Russ Rose was in Montreux, Switzerland to watch the USA Women’s Team. It must have been interesting for him to be a spectator to his former Penn State players.
Team USA took fourth place, losing to China in the bronze medal match. Karch Kiraly was acting head coach of the squad as Hugh McCutcheon must have been recruiting for his Minnesota team (I’m just kidding, Hugh deserves a break too). But the team, overall, is coming together as players continue to fight for their roles as they learn to play as a team. I’m sure Hugh will have them ready for the 2012 Olympics in London. Continue Reading
Coaching volleyball encompasses so much more than strictly coaching volleyball In fact, there are times I enjoy the overall process more than simple court time. The process includes many of the categories listed within my blog, such as mental, nutrition, statistics, and others that are not included: marketing, logistics, player/parent “counseling”, etc. I believe a piece of this website puzzle that I have omitted until this point is exercise. Exercise is comprised of many parts, weight training, conditioning, core training, plyometrics, etc… all to be combined with proper nutrition. Continue Reading
“To be true to one’s self is the ultimate test in life. To have the courage and sensitivity to follow your hidden dreams and stand tall against the odds that are bound to fall in your path. Life is too short and precious to be dealt with in any other fashion. This thought I hold dear to my heart, and I always try to be true to myself and others that I encounter along the way.” ~ Flo Hyman
In an individualized world, where ME seems to count most, blame is a topic that is often used, but rarely broached. Rarely do we take blame on ourselves, but rarely do we admit that we push blame on to others. Continue Reading
This past week in Kansas City at the AVCA Convention and Final Four was thoroughly enjoyable. It was 24 hours of volleyball. Blissful.
Even though volleyball is one of the most popular sports in the world, we, in the United States, are fortunate it has not blown-up yet (it will). It provides us the accessibility for legends Continue Reading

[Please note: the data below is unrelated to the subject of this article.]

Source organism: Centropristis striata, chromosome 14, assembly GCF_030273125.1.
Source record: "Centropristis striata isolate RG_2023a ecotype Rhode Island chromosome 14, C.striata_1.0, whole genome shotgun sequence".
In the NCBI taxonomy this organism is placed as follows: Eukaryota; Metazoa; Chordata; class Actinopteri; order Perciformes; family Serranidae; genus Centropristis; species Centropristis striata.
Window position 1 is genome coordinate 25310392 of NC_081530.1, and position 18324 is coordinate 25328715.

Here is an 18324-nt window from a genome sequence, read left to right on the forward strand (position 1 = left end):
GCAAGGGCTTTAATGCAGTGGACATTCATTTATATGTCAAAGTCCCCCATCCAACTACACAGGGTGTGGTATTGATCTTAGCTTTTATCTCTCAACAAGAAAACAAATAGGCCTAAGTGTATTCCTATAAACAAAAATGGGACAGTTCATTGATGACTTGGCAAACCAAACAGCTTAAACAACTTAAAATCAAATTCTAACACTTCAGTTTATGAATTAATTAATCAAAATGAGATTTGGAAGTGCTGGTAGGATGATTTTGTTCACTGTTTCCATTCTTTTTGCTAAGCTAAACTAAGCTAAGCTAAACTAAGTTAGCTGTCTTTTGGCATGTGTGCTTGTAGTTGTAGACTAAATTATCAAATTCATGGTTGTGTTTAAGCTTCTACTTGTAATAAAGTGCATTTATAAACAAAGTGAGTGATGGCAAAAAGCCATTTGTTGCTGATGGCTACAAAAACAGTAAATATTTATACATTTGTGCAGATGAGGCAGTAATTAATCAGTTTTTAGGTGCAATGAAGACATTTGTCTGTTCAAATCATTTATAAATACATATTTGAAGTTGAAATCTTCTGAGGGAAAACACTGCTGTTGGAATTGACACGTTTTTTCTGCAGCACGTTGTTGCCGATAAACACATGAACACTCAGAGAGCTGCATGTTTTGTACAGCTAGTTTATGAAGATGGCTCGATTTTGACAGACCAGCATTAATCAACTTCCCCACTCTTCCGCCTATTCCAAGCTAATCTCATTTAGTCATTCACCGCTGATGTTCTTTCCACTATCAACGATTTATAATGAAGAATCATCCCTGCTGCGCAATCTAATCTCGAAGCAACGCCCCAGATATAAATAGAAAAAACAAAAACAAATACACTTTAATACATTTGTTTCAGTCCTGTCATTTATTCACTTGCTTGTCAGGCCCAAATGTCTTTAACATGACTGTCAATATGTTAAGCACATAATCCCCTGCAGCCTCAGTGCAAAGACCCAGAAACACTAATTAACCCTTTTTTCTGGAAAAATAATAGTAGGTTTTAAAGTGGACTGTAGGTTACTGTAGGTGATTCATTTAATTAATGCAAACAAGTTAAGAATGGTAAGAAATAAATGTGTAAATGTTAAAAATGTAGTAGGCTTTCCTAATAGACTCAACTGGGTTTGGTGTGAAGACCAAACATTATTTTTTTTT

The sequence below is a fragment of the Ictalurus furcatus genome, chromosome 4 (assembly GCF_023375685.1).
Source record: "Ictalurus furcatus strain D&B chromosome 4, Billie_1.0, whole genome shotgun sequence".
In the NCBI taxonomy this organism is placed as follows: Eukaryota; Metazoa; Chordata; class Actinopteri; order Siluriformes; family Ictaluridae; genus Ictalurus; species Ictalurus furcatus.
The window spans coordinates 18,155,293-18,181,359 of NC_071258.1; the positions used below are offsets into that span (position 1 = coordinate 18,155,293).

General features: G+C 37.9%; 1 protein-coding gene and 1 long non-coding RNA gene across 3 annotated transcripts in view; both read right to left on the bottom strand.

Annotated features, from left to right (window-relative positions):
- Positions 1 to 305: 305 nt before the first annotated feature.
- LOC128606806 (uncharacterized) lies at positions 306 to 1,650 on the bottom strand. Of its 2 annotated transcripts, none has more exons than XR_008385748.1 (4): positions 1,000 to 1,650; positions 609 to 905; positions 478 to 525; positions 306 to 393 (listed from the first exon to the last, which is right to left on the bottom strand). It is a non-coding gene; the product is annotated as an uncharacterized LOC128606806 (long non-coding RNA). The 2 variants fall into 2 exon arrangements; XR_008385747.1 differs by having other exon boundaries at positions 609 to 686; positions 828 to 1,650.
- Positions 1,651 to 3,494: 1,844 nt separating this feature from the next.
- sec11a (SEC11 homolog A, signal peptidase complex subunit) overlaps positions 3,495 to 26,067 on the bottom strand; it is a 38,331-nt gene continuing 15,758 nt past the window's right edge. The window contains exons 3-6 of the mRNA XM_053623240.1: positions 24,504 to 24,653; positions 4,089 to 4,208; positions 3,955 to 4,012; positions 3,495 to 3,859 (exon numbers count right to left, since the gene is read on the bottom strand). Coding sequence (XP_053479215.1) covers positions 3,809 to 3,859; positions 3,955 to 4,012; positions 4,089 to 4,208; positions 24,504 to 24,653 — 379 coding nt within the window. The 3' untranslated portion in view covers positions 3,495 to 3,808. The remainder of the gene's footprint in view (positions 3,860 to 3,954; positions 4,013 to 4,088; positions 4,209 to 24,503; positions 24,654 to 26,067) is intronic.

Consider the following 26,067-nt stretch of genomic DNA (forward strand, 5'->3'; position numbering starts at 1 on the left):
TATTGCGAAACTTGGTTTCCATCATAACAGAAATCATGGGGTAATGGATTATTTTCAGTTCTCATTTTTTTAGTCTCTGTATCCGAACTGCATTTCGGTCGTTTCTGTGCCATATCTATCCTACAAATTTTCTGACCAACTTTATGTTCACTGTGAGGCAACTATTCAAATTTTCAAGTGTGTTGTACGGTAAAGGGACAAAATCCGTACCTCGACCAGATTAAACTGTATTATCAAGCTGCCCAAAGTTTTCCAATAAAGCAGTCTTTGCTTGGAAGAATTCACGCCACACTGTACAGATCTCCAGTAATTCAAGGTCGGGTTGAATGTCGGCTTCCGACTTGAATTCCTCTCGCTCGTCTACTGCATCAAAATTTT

For the past few days I was fortunate to travel to Tampa, FL for the American Volleyball Coaches Association Annual Convention. In addition, I watched the NCAA Final Four Championships and one of the best volleyball matches ever played between # 1 Penn State and #2 Texas. I hope you also had the opportunity to watch this amazing match and could imagine yourself on the court. Continue Reading
This is it…the Most Wonderful Time of the Volleyball Year. The NCAA VolleyMadness is in full swing, the Sweet Sixteen and Elite Eight are this weekend. Certain matches of the Sweet Sixteen will be viewable online and the Elite Eight matches will be shown on ESPNU (NCAA Volleyball Championship Schedule). The following week is when volleyball mayhem Continue Reading
Marv Dunphy wrote a great article in the January 2009 Coaching Volleyball Magazine on how the U.S. Men’s Olympic Team won the Gold Medal. Much overall praise goes Head Coach Hugh McCutcheon’s vision and system.
There is nothing natural about passing a volleyball. In fact, the sport of volleyball is very ‘un-natural’. We do not grow up bouncing a ball off our forearms or cocking our wrists in unison to set a ball. The closest childhood similarity is batting a balloon in the air. We grow up throwing, kicking, and shooting balls. Ever watch a group of football players get on a volleyball court and try to play? These talented athletes often look quite uncoordinated playing volleyball. Volleyball is an extremely technical game, it is the mastery of these un-natural technical movements that makes our sport so unique, so great.
Learning to pass a volleyball takes time. Through experience we learn the flight, the trajectory of a volleyball. Serve receive in particular is an art. It takes thousands upon thousands of repetitions to understand Continue Reading
So I offered a little insight into what Mike Hebert is like in an earlier post, so why not continue on with Karch Kiraly? “Working” at the U of MN offered incredible accessibility to the greats of the game. Continue Reading